• AIBC 2021

An Introduction to Sales and Trading

By Dean Goh


The S&T (Sales and Trading) division of an investment bank consists of:

  1. the sales team that pitches sales ideas and opportunities to institutional and high net worth investors

  2. traders that monitor the market and perform trades on behalf of their firm or clients.


What Sales Does


The sales team is the client-facing part of the bank’s S&T division. Sales members are typically placed on dedicated desks and will have a specific list of clients they manage. Some of the sales team’s responsibilities include:


  • Interacting directly with institutional clients to understand their needs better and provide general market views.

  • Keeping up with investment and M&A updates to alert institutional investors of any specific investment opportunities.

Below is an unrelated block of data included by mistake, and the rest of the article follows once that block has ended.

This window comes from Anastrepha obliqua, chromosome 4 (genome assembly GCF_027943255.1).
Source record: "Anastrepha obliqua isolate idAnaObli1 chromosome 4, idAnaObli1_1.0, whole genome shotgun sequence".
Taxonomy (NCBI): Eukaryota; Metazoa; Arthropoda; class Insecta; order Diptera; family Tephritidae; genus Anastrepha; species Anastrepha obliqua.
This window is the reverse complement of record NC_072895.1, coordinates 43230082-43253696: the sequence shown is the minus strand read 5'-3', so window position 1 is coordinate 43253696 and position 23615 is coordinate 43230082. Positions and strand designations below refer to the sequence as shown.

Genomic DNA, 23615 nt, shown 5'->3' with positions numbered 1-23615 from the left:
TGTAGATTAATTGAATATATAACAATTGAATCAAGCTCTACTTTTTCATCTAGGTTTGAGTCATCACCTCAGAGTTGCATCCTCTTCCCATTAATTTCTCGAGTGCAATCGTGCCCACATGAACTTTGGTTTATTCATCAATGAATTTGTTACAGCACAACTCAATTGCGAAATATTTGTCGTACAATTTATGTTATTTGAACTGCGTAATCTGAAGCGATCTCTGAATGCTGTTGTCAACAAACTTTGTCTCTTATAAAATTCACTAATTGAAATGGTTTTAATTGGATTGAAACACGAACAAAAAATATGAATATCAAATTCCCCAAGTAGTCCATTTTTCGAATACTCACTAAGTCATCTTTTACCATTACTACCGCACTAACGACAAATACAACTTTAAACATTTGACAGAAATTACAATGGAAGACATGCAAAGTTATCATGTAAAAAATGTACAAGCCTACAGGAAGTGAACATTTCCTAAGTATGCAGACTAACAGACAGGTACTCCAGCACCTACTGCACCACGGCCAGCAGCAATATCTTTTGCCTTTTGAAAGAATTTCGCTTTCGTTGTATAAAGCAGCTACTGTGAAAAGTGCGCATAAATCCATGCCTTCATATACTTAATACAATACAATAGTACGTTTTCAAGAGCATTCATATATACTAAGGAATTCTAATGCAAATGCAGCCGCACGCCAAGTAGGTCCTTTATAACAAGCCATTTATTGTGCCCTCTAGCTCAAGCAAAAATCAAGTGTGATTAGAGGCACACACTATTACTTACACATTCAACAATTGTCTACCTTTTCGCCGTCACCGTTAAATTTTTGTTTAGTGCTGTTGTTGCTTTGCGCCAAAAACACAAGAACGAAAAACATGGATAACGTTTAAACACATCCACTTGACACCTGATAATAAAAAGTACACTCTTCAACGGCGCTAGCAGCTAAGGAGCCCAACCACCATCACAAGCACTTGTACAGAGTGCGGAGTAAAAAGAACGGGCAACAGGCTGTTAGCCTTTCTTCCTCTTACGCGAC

• Understanding the products the trading team trades in order to communicate trading insights to clients.

  • Working with traders in order to price and execute their desired trades.


At mutual funds/ETFs, the sales team is charged with attracting investors to invest in these funds by pitching the fund’s superior research abilities and historical returns.


What Traders Do


Traders buy and sell securities either on behalf of the investment firm they work for or for their own clients. Traders specialise in trading different investment products (e.g. equities, fixed income, commodities etc.) This specialisation goes much deeper than the investment products traders are assigned to trade (e.g. traders will focus solely on the gold market or a specific sector like technology.)


3 Types of Trading


The trading team can be further segmented into agency, flow and proprietary trading: